" 'Jes 'cause you from Merlin don't mean you can pay no-never-mind to them signs." A Washington, DC cab driver pointed this out to me after my car had been towed on Wisconsin Avenue. The way he said it made it sound like poetry. You can read more about the incident in the post of November 17, 2007. This blog will be about my life in Maryland, where we have lived for over 40 years.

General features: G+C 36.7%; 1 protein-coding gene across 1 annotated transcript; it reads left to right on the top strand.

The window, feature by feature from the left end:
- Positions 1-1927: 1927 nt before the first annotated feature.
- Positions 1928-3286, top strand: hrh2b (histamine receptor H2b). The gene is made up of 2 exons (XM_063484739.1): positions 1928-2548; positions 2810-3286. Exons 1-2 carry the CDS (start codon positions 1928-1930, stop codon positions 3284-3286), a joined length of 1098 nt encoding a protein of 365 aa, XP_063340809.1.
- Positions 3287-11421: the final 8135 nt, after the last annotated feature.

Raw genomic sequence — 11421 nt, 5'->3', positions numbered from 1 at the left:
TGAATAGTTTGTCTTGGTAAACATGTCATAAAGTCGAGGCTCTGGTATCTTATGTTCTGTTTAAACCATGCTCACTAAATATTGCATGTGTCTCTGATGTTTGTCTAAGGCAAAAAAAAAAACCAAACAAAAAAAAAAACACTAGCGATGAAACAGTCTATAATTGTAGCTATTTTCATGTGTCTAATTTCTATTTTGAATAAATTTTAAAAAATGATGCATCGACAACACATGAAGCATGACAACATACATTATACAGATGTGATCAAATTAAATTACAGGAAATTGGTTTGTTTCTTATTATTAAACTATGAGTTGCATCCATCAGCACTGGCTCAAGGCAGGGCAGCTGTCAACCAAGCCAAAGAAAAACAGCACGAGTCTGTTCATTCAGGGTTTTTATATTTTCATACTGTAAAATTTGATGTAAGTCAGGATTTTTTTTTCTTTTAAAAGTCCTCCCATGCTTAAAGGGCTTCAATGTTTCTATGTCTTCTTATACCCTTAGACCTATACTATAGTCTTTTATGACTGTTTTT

I worked for the federal government for 25 years. One day we were told we were getting a new branch chief. Her introductory e-mail expressed her supposed joy at getting a chance to work with such a group of "dedicated professionals". A day later she sent another e-mail. She wouldn't be coming after all. Overnight, apparently, she'd received a better offer, or, as she termed it, "another chance to excel." Her attitude seems to typify what passes for "public service" amongst the operators in Washington these days. A government career is seen as a stepping stone to something bigger and better. The book was fast-paced, fun and annoying. Chief annoyance: no index. Leibovich excuses this omission on the grounds that it would make Washington's "players" buy the book instead of picking it up at a bookstore, searching the index for their names, reading what the author says about them and replacing the book on the shelf. However, readers outside the Beltway need an index to keep track of the cast of characters. For instance, "Gibbs" is mentioned in the early pages. He is not identified as one of Obama's key advisers until later. Another annoyance is the gratuitous vulgarity. The worst example is at the bottom of page 329, where Leibovich uses an off-color high-schoolism to describe a casual conversation among a Representative and three Senators, one of which was MD's Ben Cardin. Totally uncalled for. (I would have been able to cite the page number sooner if I'd been able to look up Cardin in the index.)